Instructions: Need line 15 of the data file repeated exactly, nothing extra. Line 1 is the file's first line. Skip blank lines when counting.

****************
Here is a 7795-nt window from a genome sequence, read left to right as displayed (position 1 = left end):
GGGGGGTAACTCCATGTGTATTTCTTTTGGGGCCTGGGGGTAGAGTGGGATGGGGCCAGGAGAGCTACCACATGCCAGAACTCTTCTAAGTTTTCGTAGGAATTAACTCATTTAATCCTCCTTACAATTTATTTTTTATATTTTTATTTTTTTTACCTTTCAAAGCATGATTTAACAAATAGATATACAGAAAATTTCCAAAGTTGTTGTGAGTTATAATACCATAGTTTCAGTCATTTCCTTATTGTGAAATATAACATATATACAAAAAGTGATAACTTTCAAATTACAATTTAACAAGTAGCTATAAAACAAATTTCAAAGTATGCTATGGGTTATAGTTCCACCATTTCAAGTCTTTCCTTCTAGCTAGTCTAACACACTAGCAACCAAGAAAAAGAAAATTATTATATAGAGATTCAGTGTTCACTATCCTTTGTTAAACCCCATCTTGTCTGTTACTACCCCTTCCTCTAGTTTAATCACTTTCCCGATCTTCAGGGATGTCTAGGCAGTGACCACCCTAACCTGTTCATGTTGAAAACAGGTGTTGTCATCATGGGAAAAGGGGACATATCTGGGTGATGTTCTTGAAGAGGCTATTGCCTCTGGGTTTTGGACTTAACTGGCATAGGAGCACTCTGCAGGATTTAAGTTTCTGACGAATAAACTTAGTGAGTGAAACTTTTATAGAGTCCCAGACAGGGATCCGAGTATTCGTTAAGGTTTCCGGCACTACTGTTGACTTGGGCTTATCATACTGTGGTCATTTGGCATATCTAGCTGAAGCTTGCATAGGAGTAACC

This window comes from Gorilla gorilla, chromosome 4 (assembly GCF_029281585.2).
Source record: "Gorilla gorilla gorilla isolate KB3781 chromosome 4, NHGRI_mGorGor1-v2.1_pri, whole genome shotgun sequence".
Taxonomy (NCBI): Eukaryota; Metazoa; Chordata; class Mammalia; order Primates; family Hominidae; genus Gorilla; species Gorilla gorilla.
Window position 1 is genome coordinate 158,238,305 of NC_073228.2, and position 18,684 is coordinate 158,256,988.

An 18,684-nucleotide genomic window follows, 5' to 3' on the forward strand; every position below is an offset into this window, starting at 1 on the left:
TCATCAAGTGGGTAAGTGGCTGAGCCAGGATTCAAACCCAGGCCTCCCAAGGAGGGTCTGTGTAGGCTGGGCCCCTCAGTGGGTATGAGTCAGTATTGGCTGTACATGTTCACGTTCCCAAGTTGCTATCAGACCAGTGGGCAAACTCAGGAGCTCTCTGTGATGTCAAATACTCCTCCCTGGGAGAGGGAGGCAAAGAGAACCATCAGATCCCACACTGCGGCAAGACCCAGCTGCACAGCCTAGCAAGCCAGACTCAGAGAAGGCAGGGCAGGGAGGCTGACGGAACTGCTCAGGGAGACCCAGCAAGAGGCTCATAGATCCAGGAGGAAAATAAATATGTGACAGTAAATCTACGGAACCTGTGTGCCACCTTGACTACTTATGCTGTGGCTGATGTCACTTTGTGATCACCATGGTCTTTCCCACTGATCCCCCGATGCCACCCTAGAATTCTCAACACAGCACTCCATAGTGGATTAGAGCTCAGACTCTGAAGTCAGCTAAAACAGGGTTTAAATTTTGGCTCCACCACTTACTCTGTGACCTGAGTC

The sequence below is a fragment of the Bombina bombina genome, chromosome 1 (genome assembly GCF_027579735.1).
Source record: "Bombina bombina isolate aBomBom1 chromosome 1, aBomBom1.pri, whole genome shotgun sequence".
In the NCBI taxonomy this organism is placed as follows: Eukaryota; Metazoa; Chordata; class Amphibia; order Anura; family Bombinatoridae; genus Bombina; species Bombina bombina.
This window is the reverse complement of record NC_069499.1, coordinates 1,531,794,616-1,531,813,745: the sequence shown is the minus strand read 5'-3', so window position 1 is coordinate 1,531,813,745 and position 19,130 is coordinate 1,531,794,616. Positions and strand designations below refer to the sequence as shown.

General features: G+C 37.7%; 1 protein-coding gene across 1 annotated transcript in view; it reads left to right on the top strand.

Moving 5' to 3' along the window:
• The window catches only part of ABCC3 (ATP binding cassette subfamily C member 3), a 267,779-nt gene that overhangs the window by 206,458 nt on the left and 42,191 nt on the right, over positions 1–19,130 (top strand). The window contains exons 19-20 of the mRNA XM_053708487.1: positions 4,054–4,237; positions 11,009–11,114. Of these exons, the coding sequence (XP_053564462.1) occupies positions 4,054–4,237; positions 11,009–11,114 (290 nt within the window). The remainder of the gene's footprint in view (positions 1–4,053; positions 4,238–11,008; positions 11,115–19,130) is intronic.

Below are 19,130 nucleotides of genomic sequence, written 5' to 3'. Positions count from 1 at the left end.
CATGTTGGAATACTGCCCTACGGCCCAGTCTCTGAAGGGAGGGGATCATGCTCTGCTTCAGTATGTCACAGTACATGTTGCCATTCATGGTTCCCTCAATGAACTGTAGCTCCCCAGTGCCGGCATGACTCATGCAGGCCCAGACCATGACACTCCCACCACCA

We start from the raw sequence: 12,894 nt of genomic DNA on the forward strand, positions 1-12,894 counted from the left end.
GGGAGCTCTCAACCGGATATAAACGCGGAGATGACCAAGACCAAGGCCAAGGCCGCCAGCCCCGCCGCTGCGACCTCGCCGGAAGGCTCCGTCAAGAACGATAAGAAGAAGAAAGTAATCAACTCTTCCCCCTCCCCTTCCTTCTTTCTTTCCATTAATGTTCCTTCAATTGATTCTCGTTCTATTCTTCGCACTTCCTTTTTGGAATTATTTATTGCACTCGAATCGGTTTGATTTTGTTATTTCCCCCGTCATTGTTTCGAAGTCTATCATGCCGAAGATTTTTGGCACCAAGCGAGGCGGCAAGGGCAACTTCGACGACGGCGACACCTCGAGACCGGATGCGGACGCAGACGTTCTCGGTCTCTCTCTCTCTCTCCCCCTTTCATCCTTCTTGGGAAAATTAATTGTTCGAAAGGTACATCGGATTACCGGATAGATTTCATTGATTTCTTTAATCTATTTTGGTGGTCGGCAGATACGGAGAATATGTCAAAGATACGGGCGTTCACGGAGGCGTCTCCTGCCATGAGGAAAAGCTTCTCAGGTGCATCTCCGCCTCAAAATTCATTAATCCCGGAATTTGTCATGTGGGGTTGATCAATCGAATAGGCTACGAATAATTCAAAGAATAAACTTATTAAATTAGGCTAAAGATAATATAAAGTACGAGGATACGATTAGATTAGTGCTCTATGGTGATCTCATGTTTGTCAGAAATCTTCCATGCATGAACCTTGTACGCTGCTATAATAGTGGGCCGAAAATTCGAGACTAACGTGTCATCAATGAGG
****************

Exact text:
• The window catches only part of ABCC3 (ATP binding cassette subfamily C member 3), a 267,779-nt gene that overhangs the window by 206,458 nt on the left and 42,191 nt on the right, over positions 1–19,130 (top strand). The window contains exons 19-20 of the mRNA XM_053708487.1: positions 4,054–4,237; positions 11,009–11,114. Of these exons, the coding sequence (XP_053564462.1) occupies positions 4,054–4,237; positions 11,009–11,114 (290 nt within the window). The remainder of the gene's footprint in view (positions 1–4,053; positions 4,238–11,008; positions 11,115–19,130) is intronic.